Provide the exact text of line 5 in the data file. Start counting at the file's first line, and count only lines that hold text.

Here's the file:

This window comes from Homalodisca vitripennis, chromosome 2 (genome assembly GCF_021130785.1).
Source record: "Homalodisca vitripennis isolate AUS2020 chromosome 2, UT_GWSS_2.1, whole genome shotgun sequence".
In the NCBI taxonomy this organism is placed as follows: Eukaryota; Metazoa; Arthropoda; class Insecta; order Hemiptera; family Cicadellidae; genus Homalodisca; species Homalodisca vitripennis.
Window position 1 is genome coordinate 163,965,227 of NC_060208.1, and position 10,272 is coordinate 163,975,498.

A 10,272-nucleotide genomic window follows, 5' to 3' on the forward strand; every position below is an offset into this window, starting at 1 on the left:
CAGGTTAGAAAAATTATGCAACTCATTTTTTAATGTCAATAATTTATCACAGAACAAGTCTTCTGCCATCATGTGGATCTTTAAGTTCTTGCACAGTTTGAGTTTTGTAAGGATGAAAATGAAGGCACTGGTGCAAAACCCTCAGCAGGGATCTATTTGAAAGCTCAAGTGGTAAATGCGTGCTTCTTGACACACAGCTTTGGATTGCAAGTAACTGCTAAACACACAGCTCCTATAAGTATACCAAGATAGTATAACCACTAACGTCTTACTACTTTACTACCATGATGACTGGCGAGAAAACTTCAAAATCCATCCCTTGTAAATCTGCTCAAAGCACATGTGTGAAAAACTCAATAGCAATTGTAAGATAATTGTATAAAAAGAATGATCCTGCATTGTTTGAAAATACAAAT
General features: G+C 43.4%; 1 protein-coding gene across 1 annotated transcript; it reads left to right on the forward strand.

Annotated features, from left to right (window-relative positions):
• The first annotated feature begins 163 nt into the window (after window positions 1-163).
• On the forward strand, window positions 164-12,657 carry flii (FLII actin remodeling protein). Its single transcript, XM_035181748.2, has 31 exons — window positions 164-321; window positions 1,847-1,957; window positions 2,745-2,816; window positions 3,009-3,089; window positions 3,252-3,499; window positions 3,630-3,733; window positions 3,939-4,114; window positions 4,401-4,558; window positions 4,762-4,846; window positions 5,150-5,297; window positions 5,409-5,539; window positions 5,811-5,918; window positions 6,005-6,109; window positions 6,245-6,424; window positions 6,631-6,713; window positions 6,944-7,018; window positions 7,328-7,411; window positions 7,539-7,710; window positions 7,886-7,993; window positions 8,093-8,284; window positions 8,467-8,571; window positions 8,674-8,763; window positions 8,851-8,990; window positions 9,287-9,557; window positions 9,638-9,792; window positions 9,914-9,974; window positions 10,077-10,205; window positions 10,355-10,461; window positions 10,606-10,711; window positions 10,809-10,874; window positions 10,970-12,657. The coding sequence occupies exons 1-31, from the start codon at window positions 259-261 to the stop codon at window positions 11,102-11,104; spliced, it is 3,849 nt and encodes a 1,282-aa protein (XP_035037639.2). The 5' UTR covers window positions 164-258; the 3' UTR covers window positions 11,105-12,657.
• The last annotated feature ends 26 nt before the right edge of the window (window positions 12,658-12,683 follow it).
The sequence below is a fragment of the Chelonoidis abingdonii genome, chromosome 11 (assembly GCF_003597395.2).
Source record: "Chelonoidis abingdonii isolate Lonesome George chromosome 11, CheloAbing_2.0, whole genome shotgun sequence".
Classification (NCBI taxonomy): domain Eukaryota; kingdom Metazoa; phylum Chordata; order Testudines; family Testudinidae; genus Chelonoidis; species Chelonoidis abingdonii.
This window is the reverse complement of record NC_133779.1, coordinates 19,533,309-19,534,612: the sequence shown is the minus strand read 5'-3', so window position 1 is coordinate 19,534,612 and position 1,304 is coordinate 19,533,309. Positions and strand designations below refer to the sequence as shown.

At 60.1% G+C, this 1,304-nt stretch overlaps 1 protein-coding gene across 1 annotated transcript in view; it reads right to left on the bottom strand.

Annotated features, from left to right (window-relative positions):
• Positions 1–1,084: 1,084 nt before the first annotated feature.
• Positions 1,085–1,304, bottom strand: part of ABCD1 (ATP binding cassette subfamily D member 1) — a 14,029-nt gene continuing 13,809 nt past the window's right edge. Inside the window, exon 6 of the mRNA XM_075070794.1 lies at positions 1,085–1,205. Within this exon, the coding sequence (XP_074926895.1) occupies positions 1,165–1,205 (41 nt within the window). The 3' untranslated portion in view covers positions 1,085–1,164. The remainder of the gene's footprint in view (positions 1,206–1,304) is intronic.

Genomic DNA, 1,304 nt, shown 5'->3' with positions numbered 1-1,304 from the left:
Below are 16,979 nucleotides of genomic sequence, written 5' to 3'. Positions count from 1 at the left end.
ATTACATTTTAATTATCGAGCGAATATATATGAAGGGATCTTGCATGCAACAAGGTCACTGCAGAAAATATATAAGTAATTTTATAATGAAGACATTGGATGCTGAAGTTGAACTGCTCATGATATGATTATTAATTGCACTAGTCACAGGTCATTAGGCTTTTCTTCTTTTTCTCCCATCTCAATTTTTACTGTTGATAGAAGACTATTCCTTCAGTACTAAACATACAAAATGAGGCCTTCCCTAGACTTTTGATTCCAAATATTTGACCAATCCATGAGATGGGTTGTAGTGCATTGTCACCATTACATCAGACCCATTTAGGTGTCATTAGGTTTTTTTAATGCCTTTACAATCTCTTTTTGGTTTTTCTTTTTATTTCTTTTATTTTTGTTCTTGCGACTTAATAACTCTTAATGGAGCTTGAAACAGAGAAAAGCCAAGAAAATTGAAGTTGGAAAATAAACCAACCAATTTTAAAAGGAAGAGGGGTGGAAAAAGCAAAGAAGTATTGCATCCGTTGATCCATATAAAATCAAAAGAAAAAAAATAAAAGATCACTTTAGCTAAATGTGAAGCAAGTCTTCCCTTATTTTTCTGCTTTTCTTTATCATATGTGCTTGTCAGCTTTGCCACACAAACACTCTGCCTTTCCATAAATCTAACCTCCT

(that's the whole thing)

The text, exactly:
A 10,272-nucleotide genomic window follows, 5' to 3' on the forward strand; every position below is an offset into this window, starting at 1 on the left: